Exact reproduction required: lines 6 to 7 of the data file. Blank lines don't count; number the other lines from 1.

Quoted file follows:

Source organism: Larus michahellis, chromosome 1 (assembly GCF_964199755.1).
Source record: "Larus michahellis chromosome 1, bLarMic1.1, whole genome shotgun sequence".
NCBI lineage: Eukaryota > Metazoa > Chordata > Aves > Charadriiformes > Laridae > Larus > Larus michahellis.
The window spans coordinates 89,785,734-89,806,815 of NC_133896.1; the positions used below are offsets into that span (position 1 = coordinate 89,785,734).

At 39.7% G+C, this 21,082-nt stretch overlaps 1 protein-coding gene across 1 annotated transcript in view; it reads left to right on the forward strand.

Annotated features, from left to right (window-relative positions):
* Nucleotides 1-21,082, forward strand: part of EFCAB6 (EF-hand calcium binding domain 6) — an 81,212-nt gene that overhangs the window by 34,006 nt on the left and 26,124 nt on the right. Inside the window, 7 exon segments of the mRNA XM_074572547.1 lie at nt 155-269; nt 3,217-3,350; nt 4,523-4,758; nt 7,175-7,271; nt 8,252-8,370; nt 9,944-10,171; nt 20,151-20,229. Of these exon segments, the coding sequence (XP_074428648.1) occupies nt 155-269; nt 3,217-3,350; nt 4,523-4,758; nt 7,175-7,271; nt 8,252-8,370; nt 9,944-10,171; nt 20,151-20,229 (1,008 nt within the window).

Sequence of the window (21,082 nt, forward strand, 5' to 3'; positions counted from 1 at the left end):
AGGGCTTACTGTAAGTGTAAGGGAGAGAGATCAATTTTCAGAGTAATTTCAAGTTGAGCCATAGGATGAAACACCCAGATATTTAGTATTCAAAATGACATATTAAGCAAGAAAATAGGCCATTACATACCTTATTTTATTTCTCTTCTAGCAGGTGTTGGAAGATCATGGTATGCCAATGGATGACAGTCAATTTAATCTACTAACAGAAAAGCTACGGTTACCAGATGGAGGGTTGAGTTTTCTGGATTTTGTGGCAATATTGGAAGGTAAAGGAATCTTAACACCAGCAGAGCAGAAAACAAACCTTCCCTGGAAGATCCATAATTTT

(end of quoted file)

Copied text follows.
Annotated features, from left to right (window-relative positions):
* Nucleotides 1-21,082, forward strand: part of EFCAB6 (EF-hand calcium binding domain 6) — an 81,212-nt gene that overhangs the window by 34,006 nt on the left and 26,124 nt on the right. Inside the window, 7 exon segments of the mRNA XM_074572547.1 lie at nt 155-269; nt 3,217-3,350; nt 4,523-4,758; nt 7,175-7,271; nt 8,252-8,370; nt 9,944-10,171; nt 20,151-20,229. Of these exon segments, the coding sequence (XP_074428648.1) occupies nt 155-269; nt 3,217-3,350; nt 4,523-4,758; nt 7,175-7,271; nt 8,252-8,370; nt 9,944-10,171; nt 20,151-20,229 (1,008 nt within the window).